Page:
Donchian Channels are three lines generated by moving average calculations that comprise an indicator formed by upper and lower bands around a mid-range or median band. The upper band marks the highest price of a security over N periods while the lower band marks the lowest price of a security over N periods. The area between the upper and lower bands represents the Donchian Channel. Career futures trader Richard Donchian developed the indicator in the mid-twentieth century to help him identify trends. He would later be nicknamed “The Father of Trend Following”.
Donchian Channels identify comparative relationships between current price and trading ranges over predetermined periods. Three values build a visual map of price over time, similar to Bollinger Bands, indicating the extent of bullishness and bearishness for the chosen period. The top line identifies the extent of bullish energy, highlighting the highest price achieved for the period through the bull-bear conflict. The center line identifies the median or mean reversion price for the period, highlighting the middle ground achieved for the period through the bull-bear conflict. The bottom line identifies the extent of bearish energy, highlighting the lowest price achieved for the period through the bull-bear conflict.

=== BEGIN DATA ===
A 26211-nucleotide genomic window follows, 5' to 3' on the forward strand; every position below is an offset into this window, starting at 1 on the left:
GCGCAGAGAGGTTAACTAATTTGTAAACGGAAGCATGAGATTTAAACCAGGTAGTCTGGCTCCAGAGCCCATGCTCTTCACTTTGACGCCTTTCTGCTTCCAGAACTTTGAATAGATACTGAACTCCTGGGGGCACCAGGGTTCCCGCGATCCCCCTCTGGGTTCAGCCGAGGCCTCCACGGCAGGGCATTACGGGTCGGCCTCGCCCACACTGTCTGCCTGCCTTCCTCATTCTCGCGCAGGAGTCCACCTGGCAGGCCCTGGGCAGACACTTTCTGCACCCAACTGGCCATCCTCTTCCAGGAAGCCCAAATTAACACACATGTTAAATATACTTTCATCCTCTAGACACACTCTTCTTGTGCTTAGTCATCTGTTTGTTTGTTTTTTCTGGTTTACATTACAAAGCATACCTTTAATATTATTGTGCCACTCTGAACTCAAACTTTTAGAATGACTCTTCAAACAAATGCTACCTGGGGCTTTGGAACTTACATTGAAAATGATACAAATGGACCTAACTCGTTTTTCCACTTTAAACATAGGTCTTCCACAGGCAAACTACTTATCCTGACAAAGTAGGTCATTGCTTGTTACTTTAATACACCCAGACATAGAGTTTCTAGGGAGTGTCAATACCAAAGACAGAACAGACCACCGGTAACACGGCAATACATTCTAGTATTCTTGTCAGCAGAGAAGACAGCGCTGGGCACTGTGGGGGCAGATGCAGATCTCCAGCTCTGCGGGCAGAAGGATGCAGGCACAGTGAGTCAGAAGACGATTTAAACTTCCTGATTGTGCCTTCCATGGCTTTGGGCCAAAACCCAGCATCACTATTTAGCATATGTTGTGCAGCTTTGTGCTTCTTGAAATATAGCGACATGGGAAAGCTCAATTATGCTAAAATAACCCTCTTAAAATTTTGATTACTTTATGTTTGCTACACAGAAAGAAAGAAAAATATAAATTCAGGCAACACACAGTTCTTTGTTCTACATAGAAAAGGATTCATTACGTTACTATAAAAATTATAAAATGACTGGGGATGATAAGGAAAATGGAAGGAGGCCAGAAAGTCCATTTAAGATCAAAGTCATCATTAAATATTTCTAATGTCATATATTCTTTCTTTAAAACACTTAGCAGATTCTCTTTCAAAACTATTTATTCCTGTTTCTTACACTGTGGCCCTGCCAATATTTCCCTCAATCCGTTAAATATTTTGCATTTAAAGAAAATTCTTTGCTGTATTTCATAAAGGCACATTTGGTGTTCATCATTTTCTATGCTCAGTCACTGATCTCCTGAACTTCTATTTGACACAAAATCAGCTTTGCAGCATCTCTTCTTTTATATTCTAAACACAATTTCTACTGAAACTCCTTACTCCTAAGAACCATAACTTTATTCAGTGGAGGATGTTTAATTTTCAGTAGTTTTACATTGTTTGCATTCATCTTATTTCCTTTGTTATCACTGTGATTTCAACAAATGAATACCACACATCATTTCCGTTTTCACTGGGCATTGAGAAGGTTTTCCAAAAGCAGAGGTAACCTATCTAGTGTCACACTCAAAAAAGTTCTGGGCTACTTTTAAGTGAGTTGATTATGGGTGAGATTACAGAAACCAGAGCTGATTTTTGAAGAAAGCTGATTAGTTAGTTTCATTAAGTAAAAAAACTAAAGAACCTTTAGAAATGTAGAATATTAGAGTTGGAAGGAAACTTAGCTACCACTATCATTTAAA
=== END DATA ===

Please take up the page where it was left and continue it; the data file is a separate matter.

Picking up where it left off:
Donchian Channels plot the highest high and lowest low over N periods while Bollinger Bands plot a simple moving average (SMA) for N periods plus/minus the standard deviation of price for N periods X 2. This results in a more balanced calculation that reduces the impact of big high or low prints.
Markets move according to many cycles of activity. An arbitrary or commonly used N period value for Donchian Channels may not reflect current market conditions, generating false signals that can undermine trading and investment performance.
Buffers: There are three buffers, 0 = Upper channel, 1= Middle Channel e 2= Lower Channel.